Miles Corak is a professor of economics with the Graduate School of Public and International Affairs at the University of Ottawa. The full version of this post is available at milescorak.com
At 8.1 per cent the unemployment rate in the United States is about one percentage point above the 7.2 per cent currently reported for Canada, but this gap would be almost two percentage points if the Canadian rate was measured in the same way as the American.
This revealing picture (attached graphic) from the recent Canadian federal government Budget document paints a more accurate portrait by using unemployment rates defined in a similar way across the two countries.
The left panel shows the evolution of employment compared to its level in 2006. The striking fall and incomplete recovery in the U.S. is all the more evident by the comparison to Canada. These numbers can be confidently compared because they are defined and measured in the same way on both sides of the border (though it would be more appropriate to express them as a percentage of the working age population as I suggest in this post).
The right panel shows that the gap between the American and Canadian unemployment rates is much bigger when a comparable Canadian rate is used in place of the headline measure regularly reported by Statistics Canada.
While the statistical agencies in both countries use the same methods to describe the jobs market, the gap between the unemployment rates rests on a couple of subtle differences in the criteria used to classify someone as unemployed.
The Bureau of Labour Statistics and Statistics Canada base their calculations on monthly surveys that use a sample of between 50,000 and 60,000 households to represent the working age population in each country, those 15 years of age and older.
In the United States, 15-year-olds are not included in the calculations but this does not play a large role in determining the gap in unemployment rates.
The surveys ask a series of very similar questions in order to classify respondents as either being Employed or Unemployed: it is the way in which these questions are asked – particularly the distinction between “active” and “passive” job search methods – that drives an important part of the gap.
To be considered “Unemployed” a survey respondent must not have done any work for pay during a particular week of the survey month, must be available for work, and – most crucially – must have done something to find a job during the last four weeks.
The U.S. makes a distinction between job search activities that involve “active” measures (activities that on their own could lead to a job offer), as opposed to “passive” measures (activities that require some additional effort to obtain an actual job offer).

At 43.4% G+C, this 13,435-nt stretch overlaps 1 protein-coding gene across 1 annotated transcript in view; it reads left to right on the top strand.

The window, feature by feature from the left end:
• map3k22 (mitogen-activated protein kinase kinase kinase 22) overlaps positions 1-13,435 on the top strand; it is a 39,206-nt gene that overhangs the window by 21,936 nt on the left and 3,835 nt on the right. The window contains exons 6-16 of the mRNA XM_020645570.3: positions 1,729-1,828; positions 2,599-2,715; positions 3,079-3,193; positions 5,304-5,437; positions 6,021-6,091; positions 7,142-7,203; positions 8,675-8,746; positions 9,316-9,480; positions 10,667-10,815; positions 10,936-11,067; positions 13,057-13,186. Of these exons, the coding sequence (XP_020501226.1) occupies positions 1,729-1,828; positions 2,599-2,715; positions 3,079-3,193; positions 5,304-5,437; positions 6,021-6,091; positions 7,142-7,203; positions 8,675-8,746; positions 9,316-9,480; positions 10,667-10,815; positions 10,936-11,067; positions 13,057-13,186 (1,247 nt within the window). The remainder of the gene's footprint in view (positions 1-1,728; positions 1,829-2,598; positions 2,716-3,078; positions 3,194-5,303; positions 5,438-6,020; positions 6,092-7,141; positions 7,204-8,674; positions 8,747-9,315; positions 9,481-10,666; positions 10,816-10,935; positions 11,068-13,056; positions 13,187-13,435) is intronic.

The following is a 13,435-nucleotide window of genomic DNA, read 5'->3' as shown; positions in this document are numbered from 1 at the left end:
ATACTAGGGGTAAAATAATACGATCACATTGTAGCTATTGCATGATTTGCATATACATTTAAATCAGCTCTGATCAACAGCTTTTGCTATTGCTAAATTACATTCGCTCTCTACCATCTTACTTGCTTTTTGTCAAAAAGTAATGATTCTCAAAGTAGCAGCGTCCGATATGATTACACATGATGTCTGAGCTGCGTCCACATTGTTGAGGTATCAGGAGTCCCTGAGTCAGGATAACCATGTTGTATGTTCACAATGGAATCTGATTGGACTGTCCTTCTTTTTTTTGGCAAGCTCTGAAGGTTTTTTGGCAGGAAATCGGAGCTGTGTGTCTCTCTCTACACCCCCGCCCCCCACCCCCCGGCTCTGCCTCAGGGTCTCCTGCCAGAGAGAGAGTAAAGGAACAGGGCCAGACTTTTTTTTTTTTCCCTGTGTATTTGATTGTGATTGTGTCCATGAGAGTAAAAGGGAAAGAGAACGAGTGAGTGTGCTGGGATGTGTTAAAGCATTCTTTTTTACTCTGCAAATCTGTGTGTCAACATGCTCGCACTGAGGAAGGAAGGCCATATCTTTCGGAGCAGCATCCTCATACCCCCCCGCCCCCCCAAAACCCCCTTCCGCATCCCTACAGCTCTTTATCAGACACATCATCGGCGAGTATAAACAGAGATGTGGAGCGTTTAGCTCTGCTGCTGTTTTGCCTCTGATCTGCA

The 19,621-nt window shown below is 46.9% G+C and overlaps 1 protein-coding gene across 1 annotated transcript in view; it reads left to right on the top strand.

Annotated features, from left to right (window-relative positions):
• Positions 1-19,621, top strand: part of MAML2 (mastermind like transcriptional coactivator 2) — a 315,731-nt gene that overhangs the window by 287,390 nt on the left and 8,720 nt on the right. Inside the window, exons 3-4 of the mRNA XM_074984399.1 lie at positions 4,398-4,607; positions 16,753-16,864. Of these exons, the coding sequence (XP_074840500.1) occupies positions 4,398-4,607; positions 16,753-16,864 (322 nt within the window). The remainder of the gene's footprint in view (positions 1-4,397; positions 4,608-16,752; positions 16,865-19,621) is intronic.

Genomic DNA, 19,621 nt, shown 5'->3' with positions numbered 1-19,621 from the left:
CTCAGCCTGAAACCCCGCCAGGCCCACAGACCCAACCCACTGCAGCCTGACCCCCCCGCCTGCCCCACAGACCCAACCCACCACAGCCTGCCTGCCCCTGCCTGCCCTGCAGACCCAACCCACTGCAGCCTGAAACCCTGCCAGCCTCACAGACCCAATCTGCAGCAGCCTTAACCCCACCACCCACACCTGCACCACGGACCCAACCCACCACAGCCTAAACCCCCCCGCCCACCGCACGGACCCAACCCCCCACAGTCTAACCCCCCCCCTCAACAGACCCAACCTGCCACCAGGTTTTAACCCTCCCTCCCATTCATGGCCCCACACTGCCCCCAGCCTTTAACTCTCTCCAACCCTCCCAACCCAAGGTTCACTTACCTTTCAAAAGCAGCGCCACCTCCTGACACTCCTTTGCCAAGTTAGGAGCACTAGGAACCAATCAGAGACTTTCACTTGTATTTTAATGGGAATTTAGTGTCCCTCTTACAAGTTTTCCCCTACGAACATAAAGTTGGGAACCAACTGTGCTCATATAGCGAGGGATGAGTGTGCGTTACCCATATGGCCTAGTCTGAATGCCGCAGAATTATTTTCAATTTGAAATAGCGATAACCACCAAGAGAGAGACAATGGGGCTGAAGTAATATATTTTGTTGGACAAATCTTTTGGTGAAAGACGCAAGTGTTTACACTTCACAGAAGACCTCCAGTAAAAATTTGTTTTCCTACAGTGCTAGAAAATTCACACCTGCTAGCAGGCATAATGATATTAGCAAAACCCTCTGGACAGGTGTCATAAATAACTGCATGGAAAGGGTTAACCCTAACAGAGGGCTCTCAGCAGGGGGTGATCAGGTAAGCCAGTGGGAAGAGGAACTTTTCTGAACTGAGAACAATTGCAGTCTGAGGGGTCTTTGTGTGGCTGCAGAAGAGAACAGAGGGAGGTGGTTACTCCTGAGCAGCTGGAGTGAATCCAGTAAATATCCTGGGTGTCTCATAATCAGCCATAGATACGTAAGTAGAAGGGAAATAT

Placing or answering a job ad, visiting employment agencies or businesses, making job inquiries and sending applications as well as attending interviews are all examples of active search methods. Asking family and friends for jobs or leads is also considered an active measure.
Passive measures are more along the lines of information gathering, like simply looking at job ads in the newspaper or on the internet.
In the United States only active measures lead to someone being designated as “unemployed”; in Canada either type of activity will do the trick.
The crux of the matter is that flipping through the want-ads in a newspaper gets you classified as unemployed in Canada, but not in the United States.
A nicely written paper by Constance Sorrentino, an analyst with the Bureau of Labour Statistics, notes that a rise in the use of passive job search methods in Canada is important as an explanation for the difference.
Passive search methods have been on the rise because as the duration of unemployment spells increases, the longer-term unemployed become more discouraged and therefore more likely to uniquely use them as they step closer and closer to giving up looking altogether.
Writing in 2000, Ms. Sorrentino claims that if the Canadian unemployment rate were adjusted to U.S. concepts it would be reduced by 1 percentage point.
As the picture from the Budget makes clear, this remains the case now.
The Canadian unemployment rate would be lower if only those actively looking for a job were used to calculate the unemployment rate, and this subtle difference in statistical method implies that the unemployment rate gap between the two countries is much bigger than it seems when looked through the lens of the official statistics.